Whirlpool's Zera Food Recycler turns food scraps into fertilizer

With just the touch of a button.

Nicole Lee, @nicole
01.05.17 in Home
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    Though several municipalities like San Francisco, New York and Portland have citywide composting services, not everyone can enjoy this luxury. Most people still have to compost their unwanted food the old-fashioned way: by putting it in a stinky composter and going through the labor-intensive process of adding manure, keeping it moist and turning it every so often so that it doesn't rot. Otherwise, all those orange peels and rotten carrots will just end up in the trash. Whirlpool's new Zera Food Recycler, however, could be the solution to that. It's a new kitchen appliance that will turn your food scraps into rich fertilizer with hardly any work on your part at all.

    Gallery: Whirlpool Zera Food Recycler | 5 Photos

    The way it works is pretty simple. Plug it in and then throw all your food scraps into the chute. The only things you can't put in it are bones and pits, because they're too tough for the Zera's blades to cut through. The top of the Zera is also conveniently counter height, so you can just sweep all your leftovers into the bin in one fell swoop.

    From there, just make sure it has a carbon filter installed (this is to reduce odor) and add a plant-based additive to assist in the breakdown process. The additive is made out of coconut husk and baking soda, and it's wrapped in paper so the whole thing should decompose fairly easily. Keep putting in food scraps for about a week and, through a combination of oxygen, moisture, heat and an agitator, you'll get a pile of freshly made fertilizer perfect for your lawn or garden. Plus, there's even a mobile app that lets you operate it remotely.

    The Zera was designed by W Labs, an internal Whirlpool incubator tasked with coming up with unique gadgets for the home. One of its first devices was the Vessi homebrew beer fermenter, which was successfully funded on Indiegogo last year. Similarly, the Zera will launch on the crowdfunding site as well. This isn't to actually raise money for it -- Whirlpool is a pretty profitable corporation, after all -- but more to gain early support for an untested market. Plus, a Whirlpool spokesperson said that it likes hearing from Indiegogo backers on how to improve their products.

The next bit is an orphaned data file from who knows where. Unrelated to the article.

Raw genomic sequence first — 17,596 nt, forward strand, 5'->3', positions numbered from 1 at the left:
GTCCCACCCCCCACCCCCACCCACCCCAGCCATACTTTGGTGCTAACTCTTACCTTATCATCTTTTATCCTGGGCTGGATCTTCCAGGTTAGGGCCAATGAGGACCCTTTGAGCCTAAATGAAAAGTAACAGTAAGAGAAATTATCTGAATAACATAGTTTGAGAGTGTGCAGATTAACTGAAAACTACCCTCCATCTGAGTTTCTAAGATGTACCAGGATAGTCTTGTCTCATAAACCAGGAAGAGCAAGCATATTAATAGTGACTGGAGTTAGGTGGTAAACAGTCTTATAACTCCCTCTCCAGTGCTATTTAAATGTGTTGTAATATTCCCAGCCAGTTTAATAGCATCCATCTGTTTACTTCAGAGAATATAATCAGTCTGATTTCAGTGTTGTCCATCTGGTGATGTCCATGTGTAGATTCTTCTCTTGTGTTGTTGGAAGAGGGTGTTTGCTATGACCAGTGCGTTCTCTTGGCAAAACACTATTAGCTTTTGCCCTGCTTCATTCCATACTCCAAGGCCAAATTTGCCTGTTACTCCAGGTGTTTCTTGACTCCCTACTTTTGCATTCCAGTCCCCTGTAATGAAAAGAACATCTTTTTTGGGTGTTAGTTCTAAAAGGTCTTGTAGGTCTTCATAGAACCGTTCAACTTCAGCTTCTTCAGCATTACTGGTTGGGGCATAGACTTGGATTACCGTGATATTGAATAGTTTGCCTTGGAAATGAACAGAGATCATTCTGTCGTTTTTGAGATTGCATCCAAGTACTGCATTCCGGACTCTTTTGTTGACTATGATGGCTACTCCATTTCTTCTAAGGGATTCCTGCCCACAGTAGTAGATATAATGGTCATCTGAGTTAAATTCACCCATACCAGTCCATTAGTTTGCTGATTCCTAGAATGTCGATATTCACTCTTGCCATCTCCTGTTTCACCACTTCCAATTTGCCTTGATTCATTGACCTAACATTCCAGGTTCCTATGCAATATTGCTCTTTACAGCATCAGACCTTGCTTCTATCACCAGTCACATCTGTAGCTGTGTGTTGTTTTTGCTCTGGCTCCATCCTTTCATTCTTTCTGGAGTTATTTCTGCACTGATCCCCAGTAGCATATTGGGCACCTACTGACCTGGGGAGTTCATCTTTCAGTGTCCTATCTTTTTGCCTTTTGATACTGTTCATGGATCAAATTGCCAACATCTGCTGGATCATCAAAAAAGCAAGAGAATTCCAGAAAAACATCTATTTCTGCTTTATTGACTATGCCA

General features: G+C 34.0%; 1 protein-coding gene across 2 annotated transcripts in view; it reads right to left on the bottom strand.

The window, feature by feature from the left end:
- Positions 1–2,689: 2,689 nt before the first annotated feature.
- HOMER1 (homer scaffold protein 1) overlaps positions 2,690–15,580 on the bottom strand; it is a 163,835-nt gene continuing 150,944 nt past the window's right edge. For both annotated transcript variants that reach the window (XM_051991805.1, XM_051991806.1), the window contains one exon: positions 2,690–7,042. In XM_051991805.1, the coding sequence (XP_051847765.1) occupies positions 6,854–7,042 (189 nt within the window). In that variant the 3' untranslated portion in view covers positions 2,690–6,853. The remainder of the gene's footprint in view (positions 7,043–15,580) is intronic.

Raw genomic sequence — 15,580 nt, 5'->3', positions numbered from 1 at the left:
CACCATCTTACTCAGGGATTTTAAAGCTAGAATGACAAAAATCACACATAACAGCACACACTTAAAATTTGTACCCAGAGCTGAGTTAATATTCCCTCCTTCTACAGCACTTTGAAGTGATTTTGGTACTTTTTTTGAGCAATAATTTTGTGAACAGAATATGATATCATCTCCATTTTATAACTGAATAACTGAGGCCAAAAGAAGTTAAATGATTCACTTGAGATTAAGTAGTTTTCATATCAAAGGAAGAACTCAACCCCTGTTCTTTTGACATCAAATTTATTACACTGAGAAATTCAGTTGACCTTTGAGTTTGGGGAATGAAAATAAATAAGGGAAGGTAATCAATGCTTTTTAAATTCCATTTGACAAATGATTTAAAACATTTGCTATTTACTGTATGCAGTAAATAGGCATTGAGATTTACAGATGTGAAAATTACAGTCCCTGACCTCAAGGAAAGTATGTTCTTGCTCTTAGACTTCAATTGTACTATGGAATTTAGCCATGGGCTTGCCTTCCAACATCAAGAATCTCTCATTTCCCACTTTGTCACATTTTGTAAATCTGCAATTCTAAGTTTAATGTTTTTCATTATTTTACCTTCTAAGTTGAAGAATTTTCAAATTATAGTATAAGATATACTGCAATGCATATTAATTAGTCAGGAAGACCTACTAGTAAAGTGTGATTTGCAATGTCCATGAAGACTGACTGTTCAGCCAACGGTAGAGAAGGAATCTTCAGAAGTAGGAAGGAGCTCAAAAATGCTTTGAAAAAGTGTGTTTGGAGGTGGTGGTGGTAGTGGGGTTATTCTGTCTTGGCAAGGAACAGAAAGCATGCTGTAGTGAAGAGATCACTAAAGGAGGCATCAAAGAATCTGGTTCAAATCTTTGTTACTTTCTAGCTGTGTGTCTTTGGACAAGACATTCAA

That said, it's pretty expensive. The Zera Food Recycler will retail for $1,199 later this year at select retailers like TreeHouse and Williams-Sonoma. But if you want it cheaper, for a limited time you can purchase it through Indiegogo, where it's selling for a much more reasonable $699.

    Click here to catch up on the latest news from CES 2017.

    Raised in the tropics of Malaysia, Nicole arrived in the United States in search of love, happiness and ubiquitous broadband. That last one is still a dream, but two out of three isn't bad. Her love for words and technology reached a fever pitch in San Francisco, where she learned you could make a living writing about gadgets, video games and the internet. Truly, a dream come true. Other interests include baseball, coffee, cooking and chasing after her precocious little cat.

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